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Call money rate drops below 3pc

Experts fearful of fall in deposit rate

HM Murtuza | Published: 22:28, Oct 23,2020

 
 

The weighted average call money rate in the country’s banking system has remained below 3 per cent for the last one-and-a-half months mainly due to the Bangladesh Bank’s expansionary monetary policy coupled with its measures to tackle the coronavirus outbreak, resulting in an excess cash flow in the banking system.

Due to the excess liquidity supply, the banks were lowering the interest rate of deposits further to keep their profit margin intact, said experts.

The situation would be beneficial for businesses but would create problems for general people, including fixed income earners and retired professionals whose incomes are dependent on bank interests, they said.

Speaking about the reason behind the excess liquidity in the banks, Policy Research Institute executive director Ahsan H Mansur told New Age that the drop in import had resulted in a foreign exchange reserve pile‑up in recent days and that why the supply of money on the market had been increasing.

Against the increased volume of reserve, around Tk 65,000-Tk 70,000 crore was injected into the market, Mansur said, adding that another Tk 70,000 crore was injected into the money market against the stimulus packages.

Apart from the local market situation, the lending situation on the global market has also been contributing to the pile-up of excess liquidity on the local market as many of the country’s businesses were taking loans from overseas banks at around 3.5 per cent, he said.

Mansur said that overseas loans of the businesses were also increasing liquidity on the local market.

The banker said that the central bank had been injecting money into the country’s banking system in different ways to keep the banking sector hydrated with adequate cash following the coronavirus outbreak with a view to reviving the country’s private sector which had been dealt a heavy blow.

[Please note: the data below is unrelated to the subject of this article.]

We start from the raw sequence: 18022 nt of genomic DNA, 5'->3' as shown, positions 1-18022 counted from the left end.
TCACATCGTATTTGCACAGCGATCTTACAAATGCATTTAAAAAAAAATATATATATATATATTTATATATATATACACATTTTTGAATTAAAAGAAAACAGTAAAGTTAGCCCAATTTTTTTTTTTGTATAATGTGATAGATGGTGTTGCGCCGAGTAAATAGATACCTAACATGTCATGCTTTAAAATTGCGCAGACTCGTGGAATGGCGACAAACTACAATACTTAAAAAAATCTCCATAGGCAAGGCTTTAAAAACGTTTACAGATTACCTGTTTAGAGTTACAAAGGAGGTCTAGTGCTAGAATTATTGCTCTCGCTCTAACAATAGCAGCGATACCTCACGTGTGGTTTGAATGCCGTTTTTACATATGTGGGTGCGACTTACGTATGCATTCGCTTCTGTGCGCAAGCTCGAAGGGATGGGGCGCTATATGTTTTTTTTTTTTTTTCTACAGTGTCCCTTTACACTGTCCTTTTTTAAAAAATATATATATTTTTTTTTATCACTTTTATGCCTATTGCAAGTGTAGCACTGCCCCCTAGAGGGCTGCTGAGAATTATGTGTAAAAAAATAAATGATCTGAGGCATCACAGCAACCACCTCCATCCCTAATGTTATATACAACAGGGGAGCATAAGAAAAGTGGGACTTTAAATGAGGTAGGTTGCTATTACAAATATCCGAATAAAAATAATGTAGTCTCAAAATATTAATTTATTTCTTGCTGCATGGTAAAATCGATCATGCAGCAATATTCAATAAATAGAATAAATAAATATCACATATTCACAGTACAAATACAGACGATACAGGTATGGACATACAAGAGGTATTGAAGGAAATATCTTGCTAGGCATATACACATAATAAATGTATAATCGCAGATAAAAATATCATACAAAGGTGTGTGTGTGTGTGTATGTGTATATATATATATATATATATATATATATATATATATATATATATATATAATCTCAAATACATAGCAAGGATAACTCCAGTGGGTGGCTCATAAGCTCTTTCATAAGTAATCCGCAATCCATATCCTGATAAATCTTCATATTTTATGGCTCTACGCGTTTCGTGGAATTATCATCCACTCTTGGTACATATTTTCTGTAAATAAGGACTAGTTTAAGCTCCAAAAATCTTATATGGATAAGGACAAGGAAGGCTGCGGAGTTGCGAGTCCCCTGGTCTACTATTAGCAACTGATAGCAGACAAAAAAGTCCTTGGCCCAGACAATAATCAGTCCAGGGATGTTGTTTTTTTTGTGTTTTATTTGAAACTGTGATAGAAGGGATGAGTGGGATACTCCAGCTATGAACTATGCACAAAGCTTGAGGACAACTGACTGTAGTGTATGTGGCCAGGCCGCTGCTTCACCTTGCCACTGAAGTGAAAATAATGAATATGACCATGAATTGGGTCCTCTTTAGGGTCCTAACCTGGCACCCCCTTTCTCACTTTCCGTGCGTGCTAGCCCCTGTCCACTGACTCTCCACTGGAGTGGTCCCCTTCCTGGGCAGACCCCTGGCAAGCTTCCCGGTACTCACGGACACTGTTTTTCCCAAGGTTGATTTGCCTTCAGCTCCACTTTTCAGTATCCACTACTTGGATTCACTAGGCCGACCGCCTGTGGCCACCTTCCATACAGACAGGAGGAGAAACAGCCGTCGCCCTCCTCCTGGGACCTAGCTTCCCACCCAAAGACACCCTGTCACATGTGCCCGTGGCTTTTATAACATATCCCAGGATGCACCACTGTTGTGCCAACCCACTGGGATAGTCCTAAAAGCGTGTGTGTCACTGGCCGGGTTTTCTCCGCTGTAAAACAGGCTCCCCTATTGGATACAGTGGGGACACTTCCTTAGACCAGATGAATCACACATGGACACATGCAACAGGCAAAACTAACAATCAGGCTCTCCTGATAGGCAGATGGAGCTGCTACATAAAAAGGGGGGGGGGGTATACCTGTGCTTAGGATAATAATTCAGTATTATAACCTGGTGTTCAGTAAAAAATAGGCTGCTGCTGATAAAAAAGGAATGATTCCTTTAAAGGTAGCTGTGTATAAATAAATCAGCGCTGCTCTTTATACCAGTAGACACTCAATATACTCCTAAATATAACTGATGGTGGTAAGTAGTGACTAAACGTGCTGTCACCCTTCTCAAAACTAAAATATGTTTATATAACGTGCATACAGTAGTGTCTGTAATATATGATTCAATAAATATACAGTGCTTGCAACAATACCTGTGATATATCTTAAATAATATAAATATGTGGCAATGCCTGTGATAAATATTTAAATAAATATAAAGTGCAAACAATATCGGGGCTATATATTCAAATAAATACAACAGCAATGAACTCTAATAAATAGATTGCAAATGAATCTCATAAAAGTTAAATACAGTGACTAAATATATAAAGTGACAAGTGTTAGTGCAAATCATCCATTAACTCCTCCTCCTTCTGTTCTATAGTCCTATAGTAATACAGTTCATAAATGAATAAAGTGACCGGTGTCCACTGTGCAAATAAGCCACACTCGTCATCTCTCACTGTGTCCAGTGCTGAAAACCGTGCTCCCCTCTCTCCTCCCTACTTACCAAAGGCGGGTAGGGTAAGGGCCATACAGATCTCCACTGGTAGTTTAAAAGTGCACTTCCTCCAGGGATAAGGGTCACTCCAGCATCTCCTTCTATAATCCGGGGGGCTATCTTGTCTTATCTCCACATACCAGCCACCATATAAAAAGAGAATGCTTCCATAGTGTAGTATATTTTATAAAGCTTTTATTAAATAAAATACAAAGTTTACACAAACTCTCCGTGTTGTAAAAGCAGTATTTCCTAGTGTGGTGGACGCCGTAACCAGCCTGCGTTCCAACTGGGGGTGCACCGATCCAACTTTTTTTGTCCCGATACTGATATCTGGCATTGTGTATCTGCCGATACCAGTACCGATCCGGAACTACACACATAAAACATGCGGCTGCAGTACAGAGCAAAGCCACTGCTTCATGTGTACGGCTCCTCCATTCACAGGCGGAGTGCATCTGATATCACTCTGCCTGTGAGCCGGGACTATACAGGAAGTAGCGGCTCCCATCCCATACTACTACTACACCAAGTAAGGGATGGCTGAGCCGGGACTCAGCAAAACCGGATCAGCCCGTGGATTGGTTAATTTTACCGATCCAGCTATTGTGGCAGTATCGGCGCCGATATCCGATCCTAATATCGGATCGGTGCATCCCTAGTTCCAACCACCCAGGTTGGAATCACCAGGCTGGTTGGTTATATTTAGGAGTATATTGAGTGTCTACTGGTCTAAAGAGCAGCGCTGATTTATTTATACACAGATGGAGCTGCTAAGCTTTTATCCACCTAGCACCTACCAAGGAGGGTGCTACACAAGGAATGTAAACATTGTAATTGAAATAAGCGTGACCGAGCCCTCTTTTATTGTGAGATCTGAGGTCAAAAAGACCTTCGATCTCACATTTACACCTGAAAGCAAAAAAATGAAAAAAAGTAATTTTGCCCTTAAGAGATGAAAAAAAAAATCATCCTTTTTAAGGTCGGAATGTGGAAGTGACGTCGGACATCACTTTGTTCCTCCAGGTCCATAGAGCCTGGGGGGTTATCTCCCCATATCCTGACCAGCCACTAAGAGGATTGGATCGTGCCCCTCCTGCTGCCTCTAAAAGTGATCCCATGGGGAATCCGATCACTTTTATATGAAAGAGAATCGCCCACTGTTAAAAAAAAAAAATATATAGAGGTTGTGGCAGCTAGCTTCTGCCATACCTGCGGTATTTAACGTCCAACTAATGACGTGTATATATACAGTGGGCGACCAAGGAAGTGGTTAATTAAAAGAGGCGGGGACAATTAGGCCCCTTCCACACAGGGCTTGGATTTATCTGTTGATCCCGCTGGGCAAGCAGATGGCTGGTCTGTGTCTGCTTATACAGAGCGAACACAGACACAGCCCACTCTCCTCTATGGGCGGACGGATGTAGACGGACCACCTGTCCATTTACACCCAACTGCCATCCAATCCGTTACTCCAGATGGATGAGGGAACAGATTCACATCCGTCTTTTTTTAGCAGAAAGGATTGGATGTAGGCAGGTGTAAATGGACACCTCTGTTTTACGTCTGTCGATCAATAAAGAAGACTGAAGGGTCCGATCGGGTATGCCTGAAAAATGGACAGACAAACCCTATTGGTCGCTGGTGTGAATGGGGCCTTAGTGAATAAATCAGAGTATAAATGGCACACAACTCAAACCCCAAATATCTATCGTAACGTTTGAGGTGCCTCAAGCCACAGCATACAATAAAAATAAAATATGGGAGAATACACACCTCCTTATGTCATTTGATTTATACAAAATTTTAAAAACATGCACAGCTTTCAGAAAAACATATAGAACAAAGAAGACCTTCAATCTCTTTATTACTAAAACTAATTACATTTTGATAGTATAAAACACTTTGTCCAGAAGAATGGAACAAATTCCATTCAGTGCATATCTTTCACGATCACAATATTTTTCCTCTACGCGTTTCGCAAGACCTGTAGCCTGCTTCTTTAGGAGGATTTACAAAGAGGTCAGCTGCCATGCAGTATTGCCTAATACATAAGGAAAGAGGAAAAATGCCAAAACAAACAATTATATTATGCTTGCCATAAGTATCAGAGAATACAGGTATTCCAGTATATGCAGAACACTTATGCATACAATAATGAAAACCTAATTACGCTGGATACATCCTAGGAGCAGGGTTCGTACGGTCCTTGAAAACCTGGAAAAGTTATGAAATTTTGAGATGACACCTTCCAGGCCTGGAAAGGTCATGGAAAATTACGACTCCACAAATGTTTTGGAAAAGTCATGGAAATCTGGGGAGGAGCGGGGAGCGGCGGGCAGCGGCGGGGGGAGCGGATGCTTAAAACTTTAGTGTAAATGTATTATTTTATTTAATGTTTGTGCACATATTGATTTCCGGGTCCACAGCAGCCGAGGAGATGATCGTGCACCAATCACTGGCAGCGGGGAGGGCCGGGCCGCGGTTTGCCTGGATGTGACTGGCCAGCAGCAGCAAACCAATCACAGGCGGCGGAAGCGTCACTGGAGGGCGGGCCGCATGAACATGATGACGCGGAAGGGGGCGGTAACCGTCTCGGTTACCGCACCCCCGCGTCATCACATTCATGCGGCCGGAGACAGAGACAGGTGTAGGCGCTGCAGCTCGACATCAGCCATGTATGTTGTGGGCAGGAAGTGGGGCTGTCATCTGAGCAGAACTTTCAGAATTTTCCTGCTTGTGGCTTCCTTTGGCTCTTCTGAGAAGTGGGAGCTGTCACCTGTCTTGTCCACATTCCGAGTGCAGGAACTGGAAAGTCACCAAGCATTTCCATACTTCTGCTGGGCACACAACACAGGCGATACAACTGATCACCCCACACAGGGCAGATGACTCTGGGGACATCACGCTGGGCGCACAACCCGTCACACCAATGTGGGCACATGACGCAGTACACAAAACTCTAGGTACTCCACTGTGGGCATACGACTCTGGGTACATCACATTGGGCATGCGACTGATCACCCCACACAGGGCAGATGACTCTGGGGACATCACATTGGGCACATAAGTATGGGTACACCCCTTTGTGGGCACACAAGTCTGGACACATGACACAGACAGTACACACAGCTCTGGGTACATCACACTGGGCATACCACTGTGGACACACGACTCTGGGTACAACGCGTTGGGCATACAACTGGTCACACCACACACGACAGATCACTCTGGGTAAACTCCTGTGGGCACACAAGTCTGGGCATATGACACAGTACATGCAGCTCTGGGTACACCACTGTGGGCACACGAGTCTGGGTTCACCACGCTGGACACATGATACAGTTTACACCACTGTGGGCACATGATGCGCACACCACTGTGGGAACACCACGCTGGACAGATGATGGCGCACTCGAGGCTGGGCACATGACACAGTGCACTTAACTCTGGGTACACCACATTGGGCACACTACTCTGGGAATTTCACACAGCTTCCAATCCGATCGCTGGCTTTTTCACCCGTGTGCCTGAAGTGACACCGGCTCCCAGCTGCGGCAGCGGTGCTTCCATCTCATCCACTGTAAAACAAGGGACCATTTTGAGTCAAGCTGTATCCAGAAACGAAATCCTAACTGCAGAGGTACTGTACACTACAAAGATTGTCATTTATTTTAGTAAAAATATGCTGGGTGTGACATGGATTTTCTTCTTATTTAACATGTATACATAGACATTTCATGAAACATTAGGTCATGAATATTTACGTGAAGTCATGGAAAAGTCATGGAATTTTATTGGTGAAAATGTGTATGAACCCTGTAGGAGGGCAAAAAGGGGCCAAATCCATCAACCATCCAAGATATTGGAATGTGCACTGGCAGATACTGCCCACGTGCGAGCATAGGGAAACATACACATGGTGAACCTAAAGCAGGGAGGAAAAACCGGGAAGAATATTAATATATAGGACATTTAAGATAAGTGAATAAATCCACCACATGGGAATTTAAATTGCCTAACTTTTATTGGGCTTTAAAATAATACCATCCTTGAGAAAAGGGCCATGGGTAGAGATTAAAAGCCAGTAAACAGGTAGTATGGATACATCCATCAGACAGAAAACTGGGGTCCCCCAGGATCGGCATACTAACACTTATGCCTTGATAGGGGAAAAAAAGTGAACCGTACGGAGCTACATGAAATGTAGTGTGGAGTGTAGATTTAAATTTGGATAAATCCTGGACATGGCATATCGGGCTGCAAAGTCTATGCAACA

An International Finance Corporation study report showed that 64 per cent of the country’s micro, small and medium entrepreneurs had suspended operations temporarily or kept their operations open partially, leaving 37 per cent of the workers employed in the sector jobless.

Even though the government announced a number of stimulus packages for different sectors in April this year, the country’s private sector credit growth remained very low at 9.36 per cent, far below the central bank’s projection to attain 14.8 per cent growth in the current fiscal year.

To support the private sector credit growth, the central bank has lowered the bank rate, banks’ cash reserve ratio, repurchase agreement rate and injection of huge high powered money against the purchase of dollar, among other things.

Due to the huge cash flow in the banks, the inter-bank call money rate dropped below 3 per cent on September 7 and has been staying within 3 per cent since.

Besides the fall in the rate, average daily borrowing from the call money market by the banks also dropped by 22.40 per cent in October compared with September.

In September, daily average borrowing by the banks from the market was Tk 7,088.98 crore while the figure dropped to Tk 3,954.53 crore in October.

Within the period under consideration, the lowest amount of Tk 2,173 crore was borrowed from the call money market on October 22 while the call money rate dropped as low as 0.30 per cent on September 8.

The banks’ borrowing from the market was above Tk 8,000 crore even on September 1 when the weighted average call money rate was 4.27 per cent.

Speaking about the impact of excess liquidity in the banks, Mansur said that the situation had been playing a supportive role for the businesses as loans were becoming cheap.

On the other hand, the depositors, mostly the general people, are becoming victims of the situation, he mentioned.

It is widening the gap between the rich and poor, he said.

As the banks were having excess liquidity in their hands, some were trying to issue credit to their customers aggressively even at rates lower than the BB-set ceiling.

The managing director of a leading bank told New Age that they were even ready to borrow at 8 per cent interest rate due to the huge supply of liquidity. To some extent, the liquidity has become a burden for the banks also, he said.

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